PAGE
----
A team of researchers has worked out certain regularities in the tectonic movements in the area around the mountain Hochvogel in the Alps.
In particular, they arrived at an effective method of monitoring a giant fracture that cuts through the 2,592-metre-high summit. It is called a seismic approach, and with the help of it, “we can now for the first time sense, record and process this cyclical phenomenon continuously and almost at real time", says Michael Dietze, the lead author and post-doctoral researcher at the GFZ Helmholtz Centre Potsdam.
The abstract of the research paper has been published in the journal Earth Surface Processes and Landforms.
During the summer of 2018, the scientists, seismologists among them, managed to measure a recurrent sawtooth-like frequency pattern. More specifically, over a period of five to seven days, it rose repeatedly from 26 to 29 Hertz, before dropping back to its original value within the next couple of days.
The rise in frequency was found to be caused by a so-called stress increase within the rock mass. As the frequency drops, the sensors also recorded an increased rate of crack cues, as they are known to happen when rock is being torn apart.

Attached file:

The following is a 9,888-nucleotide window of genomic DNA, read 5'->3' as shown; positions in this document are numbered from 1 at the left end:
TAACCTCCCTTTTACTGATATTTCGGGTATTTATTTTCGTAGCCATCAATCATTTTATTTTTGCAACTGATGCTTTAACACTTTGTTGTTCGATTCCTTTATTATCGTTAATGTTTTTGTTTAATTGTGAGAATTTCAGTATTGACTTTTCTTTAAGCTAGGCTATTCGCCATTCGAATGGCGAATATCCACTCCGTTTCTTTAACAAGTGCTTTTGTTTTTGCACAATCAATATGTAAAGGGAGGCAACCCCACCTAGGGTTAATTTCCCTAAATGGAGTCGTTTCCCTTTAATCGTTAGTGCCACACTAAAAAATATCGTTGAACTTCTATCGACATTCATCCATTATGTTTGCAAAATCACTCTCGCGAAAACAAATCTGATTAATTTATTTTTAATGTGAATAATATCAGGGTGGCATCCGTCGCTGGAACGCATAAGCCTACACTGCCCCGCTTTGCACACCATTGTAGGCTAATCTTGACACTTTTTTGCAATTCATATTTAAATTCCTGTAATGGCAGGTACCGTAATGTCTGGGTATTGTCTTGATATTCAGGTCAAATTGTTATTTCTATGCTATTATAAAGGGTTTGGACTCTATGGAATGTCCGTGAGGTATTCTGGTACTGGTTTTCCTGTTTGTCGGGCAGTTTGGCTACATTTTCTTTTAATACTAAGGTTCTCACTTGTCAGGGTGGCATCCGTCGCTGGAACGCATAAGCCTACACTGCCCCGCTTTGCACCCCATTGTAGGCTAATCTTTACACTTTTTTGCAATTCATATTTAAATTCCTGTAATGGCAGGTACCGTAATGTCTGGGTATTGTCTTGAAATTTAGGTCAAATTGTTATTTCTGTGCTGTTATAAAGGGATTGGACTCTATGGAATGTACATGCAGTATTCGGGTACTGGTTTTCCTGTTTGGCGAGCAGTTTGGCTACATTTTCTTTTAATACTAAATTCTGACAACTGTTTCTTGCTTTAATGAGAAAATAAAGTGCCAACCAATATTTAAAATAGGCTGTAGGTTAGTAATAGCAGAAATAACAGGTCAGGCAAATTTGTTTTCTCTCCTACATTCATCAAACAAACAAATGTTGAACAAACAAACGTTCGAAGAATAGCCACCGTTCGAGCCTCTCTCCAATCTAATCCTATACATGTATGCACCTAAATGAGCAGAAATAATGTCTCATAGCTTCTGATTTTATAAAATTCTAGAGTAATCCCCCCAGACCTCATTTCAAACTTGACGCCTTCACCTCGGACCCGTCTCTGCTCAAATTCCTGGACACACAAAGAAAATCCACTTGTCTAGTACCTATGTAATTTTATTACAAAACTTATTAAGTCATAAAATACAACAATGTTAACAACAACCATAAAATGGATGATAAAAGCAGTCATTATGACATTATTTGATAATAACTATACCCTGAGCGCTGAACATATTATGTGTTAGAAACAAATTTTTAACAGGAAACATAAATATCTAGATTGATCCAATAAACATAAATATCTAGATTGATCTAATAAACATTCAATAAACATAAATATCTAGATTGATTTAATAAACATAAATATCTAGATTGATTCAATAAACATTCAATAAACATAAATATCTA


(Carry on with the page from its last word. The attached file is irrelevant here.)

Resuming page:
This cyclical increase and decrease of stress by jerky movement is also called stick-slip motion - something considered to be a typical precursor of large mass movements.
The decisive factor here is that the closer such an event approaches, the shorter the observed cycles become, making them an important indicator of possible hazards.
The fracture that splits the Hochvogel summit into two parts is five metres wide and thirty metres long; and what is worrisome is that it continues to expand by up to a half centimetre per month.
In recent years, the southern part of the mount has subsided by several metres, and at some point it will collapse in the form of a landslide, researchers fear, releasing up to 260,000 cubic metres of limestone debris down into the Hornbach Valley in Austria.
Large rock failures happen time and again, playing a pivotal role in the long-term evolution of landscapes. As they can occur in the twinkle of eye, progressing at a high speed, studies of their precursors have long had special attention paid to them.